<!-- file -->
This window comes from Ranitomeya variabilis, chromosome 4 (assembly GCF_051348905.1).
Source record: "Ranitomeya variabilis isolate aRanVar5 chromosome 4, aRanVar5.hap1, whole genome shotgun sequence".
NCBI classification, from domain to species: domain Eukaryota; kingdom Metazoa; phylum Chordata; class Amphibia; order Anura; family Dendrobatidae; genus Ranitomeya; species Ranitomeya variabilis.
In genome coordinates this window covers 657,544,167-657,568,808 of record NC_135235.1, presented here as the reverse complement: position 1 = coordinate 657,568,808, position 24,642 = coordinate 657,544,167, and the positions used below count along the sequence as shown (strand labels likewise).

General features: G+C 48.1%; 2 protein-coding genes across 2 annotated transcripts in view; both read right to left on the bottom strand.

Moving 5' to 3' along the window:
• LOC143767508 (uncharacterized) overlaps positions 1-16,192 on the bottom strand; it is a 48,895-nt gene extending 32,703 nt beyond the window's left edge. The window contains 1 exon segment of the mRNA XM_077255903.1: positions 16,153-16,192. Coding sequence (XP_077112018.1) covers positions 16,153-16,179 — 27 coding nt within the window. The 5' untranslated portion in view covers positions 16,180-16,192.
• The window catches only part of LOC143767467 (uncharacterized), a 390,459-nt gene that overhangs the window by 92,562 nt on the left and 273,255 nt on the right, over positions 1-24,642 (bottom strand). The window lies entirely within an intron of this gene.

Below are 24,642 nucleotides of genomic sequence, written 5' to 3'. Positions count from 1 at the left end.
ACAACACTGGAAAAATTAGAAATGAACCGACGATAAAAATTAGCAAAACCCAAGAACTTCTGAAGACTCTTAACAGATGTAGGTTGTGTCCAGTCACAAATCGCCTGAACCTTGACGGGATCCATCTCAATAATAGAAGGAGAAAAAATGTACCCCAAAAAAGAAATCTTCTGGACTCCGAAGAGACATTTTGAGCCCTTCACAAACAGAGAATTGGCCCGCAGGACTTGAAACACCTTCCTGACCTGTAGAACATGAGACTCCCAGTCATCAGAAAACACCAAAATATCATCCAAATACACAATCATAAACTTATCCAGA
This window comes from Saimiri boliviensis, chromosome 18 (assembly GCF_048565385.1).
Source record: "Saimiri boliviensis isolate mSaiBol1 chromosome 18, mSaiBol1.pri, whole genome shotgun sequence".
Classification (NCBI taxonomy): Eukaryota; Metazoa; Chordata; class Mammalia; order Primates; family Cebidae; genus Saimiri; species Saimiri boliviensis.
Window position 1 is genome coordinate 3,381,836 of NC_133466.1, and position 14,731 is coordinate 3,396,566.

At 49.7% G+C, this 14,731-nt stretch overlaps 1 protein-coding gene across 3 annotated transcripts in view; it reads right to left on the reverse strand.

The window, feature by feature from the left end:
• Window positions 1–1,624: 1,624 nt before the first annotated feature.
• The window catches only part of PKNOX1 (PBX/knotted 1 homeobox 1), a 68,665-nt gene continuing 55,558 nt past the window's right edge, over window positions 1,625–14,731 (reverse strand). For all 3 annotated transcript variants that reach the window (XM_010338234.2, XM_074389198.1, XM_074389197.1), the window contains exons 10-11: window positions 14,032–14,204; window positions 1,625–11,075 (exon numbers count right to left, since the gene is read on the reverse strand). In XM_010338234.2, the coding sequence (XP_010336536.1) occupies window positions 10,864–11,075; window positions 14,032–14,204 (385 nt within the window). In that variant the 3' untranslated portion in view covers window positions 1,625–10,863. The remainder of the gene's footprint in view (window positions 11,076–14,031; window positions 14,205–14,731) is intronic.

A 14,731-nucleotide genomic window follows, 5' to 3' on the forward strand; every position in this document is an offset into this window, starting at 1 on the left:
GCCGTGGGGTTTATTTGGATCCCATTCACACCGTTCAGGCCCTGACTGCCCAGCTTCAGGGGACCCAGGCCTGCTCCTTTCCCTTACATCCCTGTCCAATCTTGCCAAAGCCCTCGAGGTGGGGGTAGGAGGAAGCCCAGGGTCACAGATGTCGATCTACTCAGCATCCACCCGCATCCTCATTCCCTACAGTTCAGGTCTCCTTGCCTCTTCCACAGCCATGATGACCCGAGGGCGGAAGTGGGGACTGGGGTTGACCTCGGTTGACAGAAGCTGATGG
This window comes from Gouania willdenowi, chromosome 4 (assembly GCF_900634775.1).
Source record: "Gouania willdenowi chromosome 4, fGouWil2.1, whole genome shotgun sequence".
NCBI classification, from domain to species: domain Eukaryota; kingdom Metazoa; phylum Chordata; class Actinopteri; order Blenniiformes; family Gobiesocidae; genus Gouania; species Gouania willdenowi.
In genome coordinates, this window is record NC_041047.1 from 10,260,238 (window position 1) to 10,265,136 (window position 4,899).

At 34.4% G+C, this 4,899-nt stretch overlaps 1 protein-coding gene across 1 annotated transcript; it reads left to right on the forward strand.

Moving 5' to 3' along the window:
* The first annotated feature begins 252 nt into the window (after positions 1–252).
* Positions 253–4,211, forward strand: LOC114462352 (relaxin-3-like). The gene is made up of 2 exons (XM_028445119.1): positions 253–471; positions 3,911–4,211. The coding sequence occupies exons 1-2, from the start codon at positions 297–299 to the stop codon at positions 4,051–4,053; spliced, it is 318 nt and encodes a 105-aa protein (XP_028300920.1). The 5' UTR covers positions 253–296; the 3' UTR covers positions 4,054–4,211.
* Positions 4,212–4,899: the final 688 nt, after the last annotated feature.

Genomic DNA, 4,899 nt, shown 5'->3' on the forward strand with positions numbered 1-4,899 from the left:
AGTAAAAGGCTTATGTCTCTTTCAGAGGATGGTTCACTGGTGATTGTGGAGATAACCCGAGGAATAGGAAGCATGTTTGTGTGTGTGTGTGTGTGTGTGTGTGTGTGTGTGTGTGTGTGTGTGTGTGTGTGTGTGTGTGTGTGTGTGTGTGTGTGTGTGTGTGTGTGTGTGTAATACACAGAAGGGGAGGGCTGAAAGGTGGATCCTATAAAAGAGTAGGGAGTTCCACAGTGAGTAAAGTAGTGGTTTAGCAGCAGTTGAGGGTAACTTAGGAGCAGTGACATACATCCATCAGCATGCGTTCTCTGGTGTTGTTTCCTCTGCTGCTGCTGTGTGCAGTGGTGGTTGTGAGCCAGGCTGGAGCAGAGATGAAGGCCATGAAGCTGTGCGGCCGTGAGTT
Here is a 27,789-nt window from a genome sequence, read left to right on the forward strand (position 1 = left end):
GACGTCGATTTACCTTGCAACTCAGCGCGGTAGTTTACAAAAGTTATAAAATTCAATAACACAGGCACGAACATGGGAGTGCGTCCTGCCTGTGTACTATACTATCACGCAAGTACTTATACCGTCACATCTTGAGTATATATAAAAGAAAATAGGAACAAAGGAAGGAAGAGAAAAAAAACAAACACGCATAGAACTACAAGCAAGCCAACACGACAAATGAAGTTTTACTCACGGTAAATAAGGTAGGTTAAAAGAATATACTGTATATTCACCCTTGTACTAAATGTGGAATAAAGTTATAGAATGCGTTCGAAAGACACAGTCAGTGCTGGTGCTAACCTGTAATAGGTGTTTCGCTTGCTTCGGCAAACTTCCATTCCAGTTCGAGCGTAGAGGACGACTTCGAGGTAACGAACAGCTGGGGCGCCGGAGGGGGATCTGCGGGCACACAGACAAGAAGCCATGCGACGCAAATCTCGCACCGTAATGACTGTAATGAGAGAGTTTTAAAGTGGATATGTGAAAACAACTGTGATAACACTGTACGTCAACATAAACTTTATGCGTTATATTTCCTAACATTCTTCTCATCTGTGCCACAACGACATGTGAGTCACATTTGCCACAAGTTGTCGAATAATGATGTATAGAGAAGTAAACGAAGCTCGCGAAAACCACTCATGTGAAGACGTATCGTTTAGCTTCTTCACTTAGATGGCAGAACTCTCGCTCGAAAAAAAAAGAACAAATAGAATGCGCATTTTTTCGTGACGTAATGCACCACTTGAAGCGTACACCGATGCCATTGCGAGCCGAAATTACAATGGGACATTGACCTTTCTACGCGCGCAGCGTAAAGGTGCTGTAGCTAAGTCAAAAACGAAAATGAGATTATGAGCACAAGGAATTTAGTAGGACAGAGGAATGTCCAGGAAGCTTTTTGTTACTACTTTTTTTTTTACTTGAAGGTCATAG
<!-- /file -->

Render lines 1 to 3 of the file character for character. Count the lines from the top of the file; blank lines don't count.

This window comes from Ranitomeya variabilis, chromosome 4 (assembly GCF_051348905.1).
Source record: "Ranitomeya variabilis isolate aRanVar5 chromosome 4, aRanVar5.hap1, whole genome shotgun sequence".
NCBI classification, from domain to species: domain Eukaryota; kingdom Metazoa; phylum Chordata; class Amphibia; order Anura; family Dendrobatidae; genus Ranitomeya; species Ranitomeya variabilis.